I like a faith that dwells in vaulted space, not low-ceilinged spirituality. Sometimes for a break, I rise from my desk and walk around the Meetinghouse for its lofty, vertical feeling. I take in the light from the windows, the feeling of generations inclined upward to God. Along with Paul, for me ministry is stewardship of mysteries (I Cor. 4.1) that crane our necks and stretch our spirits.
On Easter Sunday, you heard this inclination at work. I pointed out into the solar system. Pluto has been demoted to non-planet status, and Cal Tech scientists have welcomed “Planet Nine.”
Oh, no one has ever seen Planet Nine, but they know it’s there. They knew because of how its gravitational pull affects other heavenly bodies at the fringe of the solar system…So very much like our faith, isn’t it? No one saw Jesus rise from the dead, but how can we explain Peter and the others forever galvanized, or our youth and adults on a Good Friday Midnight Run, without Jesus rising? Admittedly, it’s a different form of logic, but no different from what science values.
I must share with you, a visitor was at our Easter worship who knew the scientists at Cal Tech involved in the research I then quoted. I am aware, preaching to this learned congregation, that every time I preach, someone out there likely knows more about my subject matter than I do. Gladly, he affirmed that we got the research right. He was intrigued to apply it to Easter morn.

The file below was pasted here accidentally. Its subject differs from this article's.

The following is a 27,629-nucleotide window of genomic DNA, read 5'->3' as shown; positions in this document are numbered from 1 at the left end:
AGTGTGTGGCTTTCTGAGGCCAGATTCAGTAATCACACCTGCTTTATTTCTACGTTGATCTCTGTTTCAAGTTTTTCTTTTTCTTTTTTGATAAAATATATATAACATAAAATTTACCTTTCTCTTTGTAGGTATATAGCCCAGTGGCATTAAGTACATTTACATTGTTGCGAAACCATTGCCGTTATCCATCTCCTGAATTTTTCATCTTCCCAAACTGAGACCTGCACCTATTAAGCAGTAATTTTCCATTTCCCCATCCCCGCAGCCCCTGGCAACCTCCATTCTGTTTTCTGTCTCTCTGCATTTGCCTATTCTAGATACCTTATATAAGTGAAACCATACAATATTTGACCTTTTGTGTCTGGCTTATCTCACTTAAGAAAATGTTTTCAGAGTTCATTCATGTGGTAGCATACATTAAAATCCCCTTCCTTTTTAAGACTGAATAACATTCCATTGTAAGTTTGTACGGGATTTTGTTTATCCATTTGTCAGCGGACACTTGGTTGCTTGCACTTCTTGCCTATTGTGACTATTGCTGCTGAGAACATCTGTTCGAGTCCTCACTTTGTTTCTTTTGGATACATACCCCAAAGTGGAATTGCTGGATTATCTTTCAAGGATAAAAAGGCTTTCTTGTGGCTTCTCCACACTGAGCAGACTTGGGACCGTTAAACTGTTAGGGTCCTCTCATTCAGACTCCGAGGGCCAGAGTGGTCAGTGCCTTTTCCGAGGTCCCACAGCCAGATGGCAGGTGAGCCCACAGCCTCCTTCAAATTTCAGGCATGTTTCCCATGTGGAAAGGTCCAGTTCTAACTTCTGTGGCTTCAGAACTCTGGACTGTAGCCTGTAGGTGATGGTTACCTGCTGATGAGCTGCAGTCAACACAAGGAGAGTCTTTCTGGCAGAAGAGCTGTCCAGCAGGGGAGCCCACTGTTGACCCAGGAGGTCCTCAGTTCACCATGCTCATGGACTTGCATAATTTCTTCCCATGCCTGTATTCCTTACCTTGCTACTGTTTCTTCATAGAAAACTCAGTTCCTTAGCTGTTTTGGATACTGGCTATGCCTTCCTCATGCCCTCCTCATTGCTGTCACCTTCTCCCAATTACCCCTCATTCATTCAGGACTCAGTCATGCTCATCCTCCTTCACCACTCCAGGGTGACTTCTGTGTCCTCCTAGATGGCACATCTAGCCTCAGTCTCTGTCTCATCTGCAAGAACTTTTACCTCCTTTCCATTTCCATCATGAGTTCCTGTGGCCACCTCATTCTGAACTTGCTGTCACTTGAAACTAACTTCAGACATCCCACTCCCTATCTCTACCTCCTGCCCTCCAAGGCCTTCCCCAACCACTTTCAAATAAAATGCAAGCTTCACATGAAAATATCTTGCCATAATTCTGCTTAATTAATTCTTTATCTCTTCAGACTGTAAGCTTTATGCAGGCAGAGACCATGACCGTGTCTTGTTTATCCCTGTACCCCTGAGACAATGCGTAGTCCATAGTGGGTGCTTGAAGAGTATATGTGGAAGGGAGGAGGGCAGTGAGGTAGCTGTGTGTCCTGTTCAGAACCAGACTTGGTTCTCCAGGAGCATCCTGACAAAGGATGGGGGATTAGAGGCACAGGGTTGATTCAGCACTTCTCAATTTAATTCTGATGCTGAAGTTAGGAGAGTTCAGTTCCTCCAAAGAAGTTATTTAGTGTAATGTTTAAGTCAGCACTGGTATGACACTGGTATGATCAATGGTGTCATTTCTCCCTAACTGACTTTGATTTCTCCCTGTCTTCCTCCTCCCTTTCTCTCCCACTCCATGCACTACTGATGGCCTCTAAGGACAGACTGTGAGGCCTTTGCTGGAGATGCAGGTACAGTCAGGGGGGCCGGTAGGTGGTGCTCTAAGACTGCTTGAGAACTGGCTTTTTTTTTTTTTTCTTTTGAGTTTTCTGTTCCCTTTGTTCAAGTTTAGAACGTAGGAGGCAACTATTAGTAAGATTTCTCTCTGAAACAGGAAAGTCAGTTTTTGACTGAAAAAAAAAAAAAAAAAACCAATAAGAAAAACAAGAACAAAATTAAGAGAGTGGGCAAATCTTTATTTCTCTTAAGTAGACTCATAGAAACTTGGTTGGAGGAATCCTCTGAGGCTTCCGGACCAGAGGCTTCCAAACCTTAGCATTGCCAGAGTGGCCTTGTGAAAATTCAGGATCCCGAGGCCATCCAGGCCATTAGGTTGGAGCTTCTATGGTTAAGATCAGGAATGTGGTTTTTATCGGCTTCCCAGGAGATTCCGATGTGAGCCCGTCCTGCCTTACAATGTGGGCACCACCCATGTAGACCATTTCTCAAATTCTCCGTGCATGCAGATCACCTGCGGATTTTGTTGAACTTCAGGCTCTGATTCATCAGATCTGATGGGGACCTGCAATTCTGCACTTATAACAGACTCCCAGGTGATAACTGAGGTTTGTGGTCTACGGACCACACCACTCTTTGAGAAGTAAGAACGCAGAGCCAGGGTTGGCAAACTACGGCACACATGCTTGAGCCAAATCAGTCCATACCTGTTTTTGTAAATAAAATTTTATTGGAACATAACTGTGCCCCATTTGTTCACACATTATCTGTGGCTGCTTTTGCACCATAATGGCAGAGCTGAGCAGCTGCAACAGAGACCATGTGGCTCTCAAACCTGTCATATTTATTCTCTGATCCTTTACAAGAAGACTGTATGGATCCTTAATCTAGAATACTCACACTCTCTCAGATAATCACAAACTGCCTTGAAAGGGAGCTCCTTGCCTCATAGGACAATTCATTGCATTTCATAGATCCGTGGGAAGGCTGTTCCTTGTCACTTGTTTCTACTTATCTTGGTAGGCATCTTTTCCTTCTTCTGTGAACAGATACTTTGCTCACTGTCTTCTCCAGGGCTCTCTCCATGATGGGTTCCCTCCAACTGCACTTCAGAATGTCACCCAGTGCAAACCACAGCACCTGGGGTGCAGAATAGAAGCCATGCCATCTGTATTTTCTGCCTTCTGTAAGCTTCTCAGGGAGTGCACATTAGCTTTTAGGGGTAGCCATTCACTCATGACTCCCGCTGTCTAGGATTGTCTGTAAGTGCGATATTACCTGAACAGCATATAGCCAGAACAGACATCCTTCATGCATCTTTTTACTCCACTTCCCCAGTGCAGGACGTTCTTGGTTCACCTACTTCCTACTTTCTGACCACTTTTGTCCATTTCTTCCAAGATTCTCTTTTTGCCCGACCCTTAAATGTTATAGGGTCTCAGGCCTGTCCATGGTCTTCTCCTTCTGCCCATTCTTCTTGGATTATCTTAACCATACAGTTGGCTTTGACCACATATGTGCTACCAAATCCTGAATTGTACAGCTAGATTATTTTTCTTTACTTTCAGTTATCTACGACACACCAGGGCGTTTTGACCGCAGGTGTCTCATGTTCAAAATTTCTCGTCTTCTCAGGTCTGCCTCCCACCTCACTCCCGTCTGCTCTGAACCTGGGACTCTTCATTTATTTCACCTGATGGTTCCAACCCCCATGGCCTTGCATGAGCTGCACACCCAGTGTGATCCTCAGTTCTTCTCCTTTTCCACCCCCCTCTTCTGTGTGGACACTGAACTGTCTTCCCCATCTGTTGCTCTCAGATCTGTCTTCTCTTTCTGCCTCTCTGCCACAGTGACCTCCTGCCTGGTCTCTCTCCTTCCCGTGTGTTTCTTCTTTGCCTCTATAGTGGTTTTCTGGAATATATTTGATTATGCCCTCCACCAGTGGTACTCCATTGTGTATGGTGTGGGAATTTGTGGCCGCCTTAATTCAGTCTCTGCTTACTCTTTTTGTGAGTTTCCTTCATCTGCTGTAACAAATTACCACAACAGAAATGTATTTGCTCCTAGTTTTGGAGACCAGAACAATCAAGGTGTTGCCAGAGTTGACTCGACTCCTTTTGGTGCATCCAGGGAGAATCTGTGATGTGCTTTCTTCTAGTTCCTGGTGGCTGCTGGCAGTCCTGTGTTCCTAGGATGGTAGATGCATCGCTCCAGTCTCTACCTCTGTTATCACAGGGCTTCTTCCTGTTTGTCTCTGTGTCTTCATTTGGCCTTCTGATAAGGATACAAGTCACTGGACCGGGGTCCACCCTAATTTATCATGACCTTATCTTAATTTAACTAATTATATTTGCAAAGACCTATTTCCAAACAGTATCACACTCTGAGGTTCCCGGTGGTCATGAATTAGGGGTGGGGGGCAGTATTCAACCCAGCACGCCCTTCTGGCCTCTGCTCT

But wait, there’s more, as the infomercials cry at us. In March, scientists at the Advanced Laser Interferometer Gravitational-Wave Observatory reported they had detected gravitational waves emanating from the collision of two black holes—places of such intense gravity that not even light can escape. The waves, generated a billion light-years away, had the effect of altering earth’s time-space continuum, albeit an infinitesimal shift. The study was the result of a century of collaborative research that began back with Albert Einstein. Does that fire your imagination?
It does mine. It staggers me to ponder this gravitational event in an unimaginably distant part of the cosmos and humans having the scientific capacity to postulate its possibility and verify its existence. Observatories 1,900 miles apart in Louisiana and Washington successfully recorded varying arrival times in the gravitational waves. It confirmed the reality of colliding black holes.
When people say things like the resurrection of Jesus is impossible, they speak out of the cause and effect of the time-space continuum, treating it as an absolute. But if even the time-space continuum wobbles, that means that exceptions are possible. They should even be expected in the nature of things, even before we talk about God. Yes, I love the vaulted ceilings of mystery!
Einstein once remarked the “the most incomprehensible thing about the universe is that it is comprehensible.” Candidly, I would say something similar about Easter and the resurrection. One of the great challenges of the church in the Sundays of Easter is sustaining interest in celebrating Jesus’ resurrection from the dead. People want to say “been there, done that” with our short attention spans. But the cosmos-shaking events of Easter, featuring a crucified and risen Jesus, is worthy of contemplation. It is still very much on my mind, and I hope yours also.